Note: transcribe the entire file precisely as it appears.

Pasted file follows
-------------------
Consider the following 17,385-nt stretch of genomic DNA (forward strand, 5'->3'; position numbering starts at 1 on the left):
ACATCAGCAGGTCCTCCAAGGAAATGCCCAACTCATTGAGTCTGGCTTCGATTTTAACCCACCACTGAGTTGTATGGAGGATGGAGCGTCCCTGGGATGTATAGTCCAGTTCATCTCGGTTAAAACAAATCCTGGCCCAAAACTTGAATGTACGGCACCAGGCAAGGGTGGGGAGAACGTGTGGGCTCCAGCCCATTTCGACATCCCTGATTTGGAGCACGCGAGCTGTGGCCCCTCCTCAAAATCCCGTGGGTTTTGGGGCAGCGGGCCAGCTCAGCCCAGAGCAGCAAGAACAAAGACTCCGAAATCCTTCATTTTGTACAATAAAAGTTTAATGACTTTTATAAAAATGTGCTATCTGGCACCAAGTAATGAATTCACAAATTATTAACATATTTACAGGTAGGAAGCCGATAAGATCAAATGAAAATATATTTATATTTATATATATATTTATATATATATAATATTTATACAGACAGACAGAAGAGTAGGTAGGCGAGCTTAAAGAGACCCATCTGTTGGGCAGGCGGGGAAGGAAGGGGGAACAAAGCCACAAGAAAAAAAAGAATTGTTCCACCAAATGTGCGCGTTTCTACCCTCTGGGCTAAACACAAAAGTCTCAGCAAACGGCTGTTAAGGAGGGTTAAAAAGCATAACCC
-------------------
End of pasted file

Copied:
Consider the following 17,385-nt stretch of genomic DNA (forward strand, 5'->3'; position numbering starts at 1 on the left):
ACATCAGCAGGTCCTCCAAGGAAATGCCCAACTCATTGAGTCTGGCTTCGATTTTAACCCACCACTGAGTTGTATGGAGGATGGAGCGTCCCTGGGATGTATAGTCCAGTTCATCTCGGTTAAAACAAATCCTGGCCCAAAACTTGAATGTACGGCACCAGGCAAGGGTGGGGAGAACGTGTGGGCTCCAGCCCATTTCGACATCCCTGATTTGGAGCACGCGAGCTGTGGCCCCTCCTCAAAATCCCGTGGGTTTTGGGGCAGCGGGCCAGCTCAGCCCAGAGCAGCAAGAACAAAGACTCCGAAATCCTTCATTTTGTACAATAAAAGTTTAATGACTTTTATAAAAATGTGCTATCTGGCACCAAGTAATGAATTCACAAATTATTAACATATTTACAGGTAGGAAGCCGATAAGATCAAATGAAAATATATTTATATTTATATATATATTTATATATATATAATATTTATACAGACAGACAGAAGAGTAGGTAGGCGAGCTTAAAGAGACCCATCTGTTGGGCAGGCGGGGAAGGAAGGGGGAACAAAGCCACAAGAAAAAAAAGAATTGTTCCACCAAATGTGCGCGTTTCTACCCTCTGGGCTAAACACAAAAGTCTCAGCAAACGGCTGTTAAGGAGGGTTAAAAAGCATAACCC